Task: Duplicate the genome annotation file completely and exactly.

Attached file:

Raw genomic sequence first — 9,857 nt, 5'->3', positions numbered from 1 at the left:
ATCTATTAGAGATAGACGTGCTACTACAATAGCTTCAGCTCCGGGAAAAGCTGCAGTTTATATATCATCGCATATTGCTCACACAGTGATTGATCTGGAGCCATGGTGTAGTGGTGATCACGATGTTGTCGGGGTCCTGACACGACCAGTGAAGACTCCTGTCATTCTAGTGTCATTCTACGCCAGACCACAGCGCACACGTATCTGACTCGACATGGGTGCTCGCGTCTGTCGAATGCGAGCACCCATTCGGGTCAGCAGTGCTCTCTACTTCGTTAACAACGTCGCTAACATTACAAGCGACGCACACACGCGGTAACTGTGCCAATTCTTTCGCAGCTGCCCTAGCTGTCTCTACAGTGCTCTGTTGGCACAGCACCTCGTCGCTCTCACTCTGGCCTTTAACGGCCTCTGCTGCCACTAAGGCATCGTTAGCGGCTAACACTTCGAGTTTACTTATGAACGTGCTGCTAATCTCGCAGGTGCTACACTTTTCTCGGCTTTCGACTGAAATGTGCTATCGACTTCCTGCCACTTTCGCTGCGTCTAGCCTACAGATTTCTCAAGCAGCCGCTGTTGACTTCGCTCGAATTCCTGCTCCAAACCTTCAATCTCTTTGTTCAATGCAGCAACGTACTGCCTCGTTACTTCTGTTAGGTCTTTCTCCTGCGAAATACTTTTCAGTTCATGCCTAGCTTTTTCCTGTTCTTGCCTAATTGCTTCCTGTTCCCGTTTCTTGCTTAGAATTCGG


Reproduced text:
Raw genomic sequence first — 9,857 nt, 5'->3', positions numbered from 1 at the left:
ATCTATTAGAGATAGACGTGCTACTACAATAGCTTCAGCTCCGGGAAAAGCTGCAGTTTATATATCATCGCATATTGCTCACACAGTGATTGATCTGGAGCCATGGTGTAGTGGTGATCACGATGTTGTCGGGGTCCTGACACGACCAGTGAAGACTCCTGTCATTCTAGTGTCATTCTACGCCAGACCACAGCGCACACGTATCTGACTCGACATGGGTGCTCGCGTCTGTCGAATGCGAGCACCCATTCGGGTCAGCAGTGCTCTCTACTTCGTTAACAACGTCGCTAACATTACAAGCGACGCACACACGCGGTAACTGTGCCAATTCTTTCGCAGCTGCCCTAGCTGTCTCTACAGTGCTCTGTTGGCACAGCACCTCGTCGCTCTCACTCTGGCCTTTAACGGCCTCTGCTGCCACTAAGGCATCGTTAGCGGCTAACACTTCGAGTTTACTTATGAACGTGCTGCTAATCTCGCAGGTGCTACACTTTTCTCGGCTTTCGACTGAAATGTGCTATCGACTTCCTGCCACTTTCGCTGCGTCTAGCCTACAGATTTCTCAAGCAGCCGCTGTTGACTTCGCTCGAATTCCTGCTCCAAACCTTCAATCTCTTTGTTCAATGCAGCAACGTACTGCCTCGTTACTTCTGTTAGGTCTTTCTCCTGCGAAATACTTTTCAGTTCATGCCTAGCTTTTTCCTGTTCTTGCCTAATTGCTTCCTGTTCCCGTTTCTTGCTTAGAATTCGG